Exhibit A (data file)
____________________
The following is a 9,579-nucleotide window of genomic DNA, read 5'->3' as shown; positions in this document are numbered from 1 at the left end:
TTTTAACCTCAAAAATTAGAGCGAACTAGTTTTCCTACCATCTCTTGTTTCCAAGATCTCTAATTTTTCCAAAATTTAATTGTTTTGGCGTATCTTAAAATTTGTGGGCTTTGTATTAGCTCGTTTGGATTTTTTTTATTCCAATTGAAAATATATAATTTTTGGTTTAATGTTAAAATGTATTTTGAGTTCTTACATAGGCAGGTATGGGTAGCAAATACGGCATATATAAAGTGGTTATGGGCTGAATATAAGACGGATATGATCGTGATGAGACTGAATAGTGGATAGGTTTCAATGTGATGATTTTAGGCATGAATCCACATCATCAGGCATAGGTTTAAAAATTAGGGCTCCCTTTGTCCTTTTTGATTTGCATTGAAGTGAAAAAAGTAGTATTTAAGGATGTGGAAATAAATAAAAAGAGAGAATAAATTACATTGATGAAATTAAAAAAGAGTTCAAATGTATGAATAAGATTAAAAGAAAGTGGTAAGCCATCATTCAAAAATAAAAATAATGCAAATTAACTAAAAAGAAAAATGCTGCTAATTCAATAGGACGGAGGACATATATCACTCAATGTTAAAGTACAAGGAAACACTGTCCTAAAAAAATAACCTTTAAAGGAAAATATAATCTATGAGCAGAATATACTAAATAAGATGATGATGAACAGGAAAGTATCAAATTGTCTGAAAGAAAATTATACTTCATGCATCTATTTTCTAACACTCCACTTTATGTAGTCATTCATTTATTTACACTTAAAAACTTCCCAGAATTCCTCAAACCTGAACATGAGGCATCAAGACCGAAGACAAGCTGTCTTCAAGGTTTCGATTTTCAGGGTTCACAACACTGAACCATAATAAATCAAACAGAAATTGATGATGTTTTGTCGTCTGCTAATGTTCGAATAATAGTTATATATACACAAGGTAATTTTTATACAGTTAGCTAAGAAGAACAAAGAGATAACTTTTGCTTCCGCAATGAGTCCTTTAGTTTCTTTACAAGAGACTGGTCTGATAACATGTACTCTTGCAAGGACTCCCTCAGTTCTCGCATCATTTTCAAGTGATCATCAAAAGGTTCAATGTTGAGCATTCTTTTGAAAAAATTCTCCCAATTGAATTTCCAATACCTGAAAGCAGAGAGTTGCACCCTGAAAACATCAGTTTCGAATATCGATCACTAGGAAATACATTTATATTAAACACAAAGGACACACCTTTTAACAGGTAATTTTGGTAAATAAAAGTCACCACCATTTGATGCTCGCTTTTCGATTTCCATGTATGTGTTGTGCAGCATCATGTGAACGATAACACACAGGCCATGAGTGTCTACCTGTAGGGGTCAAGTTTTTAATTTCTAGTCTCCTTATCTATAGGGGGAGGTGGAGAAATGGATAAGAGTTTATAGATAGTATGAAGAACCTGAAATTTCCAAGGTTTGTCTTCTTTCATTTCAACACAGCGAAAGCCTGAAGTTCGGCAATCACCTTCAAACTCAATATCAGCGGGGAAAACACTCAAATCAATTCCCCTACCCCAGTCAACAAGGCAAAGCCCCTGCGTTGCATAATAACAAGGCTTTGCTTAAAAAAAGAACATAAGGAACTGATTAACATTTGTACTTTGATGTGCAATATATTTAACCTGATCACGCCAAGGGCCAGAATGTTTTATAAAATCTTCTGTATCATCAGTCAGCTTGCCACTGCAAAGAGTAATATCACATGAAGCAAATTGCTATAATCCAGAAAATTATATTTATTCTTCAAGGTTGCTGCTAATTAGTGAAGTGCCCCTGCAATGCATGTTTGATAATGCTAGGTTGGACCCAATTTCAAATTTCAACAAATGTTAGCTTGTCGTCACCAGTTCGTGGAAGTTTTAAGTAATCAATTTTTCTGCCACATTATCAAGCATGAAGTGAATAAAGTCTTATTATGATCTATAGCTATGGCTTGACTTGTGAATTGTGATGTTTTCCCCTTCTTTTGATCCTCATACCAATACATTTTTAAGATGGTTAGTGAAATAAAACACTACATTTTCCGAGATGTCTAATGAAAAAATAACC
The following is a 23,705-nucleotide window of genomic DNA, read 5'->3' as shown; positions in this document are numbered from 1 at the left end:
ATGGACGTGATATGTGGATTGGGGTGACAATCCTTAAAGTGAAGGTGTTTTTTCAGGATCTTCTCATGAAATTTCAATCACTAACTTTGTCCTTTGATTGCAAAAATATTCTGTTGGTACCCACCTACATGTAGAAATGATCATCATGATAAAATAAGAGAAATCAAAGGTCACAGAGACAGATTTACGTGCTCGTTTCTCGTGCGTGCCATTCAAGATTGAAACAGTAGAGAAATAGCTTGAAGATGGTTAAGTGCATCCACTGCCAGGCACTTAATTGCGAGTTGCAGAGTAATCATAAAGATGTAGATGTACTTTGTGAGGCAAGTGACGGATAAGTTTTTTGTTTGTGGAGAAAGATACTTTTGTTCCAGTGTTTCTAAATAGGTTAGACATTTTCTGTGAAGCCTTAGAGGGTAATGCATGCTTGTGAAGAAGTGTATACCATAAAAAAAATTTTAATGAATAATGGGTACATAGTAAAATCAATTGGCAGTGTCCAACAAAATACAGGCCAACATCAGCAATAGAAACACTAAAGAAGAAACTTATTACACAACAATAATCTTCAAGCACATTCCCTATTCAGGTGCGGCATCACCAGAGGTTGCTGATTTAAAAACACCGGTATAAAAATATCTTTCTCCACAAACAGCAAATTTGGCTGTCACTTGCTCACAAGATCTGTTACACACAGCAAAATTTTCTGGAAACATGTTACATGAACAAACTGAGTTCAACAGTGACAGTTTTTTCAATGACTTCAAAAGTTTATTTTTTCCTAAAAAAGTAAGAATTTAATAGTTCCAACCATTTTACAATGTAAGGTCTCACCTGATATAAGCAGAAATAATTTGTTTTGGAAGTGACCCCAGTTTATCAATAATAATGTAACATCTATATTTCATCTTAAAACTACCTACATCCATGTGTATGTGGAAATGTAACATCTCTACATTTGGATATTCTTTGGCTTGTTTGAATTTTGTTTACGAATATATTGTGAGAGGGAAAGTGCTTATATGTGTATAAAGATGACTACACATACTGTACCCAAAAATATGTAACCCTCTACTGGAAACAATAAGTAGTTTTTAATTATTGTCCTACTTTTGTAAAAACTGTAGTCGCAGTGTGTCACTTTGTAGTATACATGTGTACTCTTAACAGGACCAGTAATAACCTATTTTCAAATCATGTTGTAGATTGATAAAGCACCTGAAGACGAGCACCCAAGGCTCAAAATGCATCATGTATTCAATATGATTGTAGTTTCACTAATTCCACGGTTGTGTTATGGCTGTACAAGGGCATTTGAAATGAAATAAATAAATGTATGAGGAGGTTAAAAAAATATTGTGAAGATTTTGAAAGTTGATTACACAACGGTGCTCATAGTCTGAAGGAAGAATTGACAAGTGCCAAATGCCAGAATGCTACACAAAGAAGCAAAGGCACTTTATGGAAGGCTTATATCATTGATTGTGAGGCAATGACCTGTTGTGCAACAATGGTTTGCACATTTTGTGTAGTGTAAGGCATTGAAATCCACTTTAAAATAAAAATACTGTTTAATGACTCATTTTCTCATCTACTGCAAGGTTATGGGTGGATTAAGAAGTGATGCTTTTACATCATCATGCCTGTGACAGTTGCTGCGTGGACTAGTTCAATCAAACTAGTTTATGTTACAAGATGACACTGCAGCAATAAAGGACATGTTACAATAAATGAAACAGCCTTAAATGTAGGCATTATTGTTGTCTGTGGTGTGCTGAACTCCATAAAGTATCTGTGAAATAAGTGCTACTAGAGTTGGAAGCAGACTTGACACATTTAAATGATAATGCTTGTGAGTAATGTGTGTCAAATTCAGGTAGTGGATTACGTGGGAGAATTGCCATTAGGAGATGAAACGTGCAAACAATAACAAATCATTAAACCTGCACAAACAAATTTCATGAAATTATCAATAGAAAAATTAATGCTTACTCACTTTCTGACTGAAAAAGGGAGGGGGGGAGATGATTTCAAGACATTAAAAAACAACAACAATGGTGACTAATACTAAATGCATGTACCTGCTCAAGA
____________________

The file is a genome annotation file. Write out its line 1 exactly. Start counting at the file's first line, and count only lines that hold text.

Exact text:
The following is a 9,579-nucleotide window of genomic DNA, read 5'->3' as shown; positions in this document are numbered from 1 at the left end: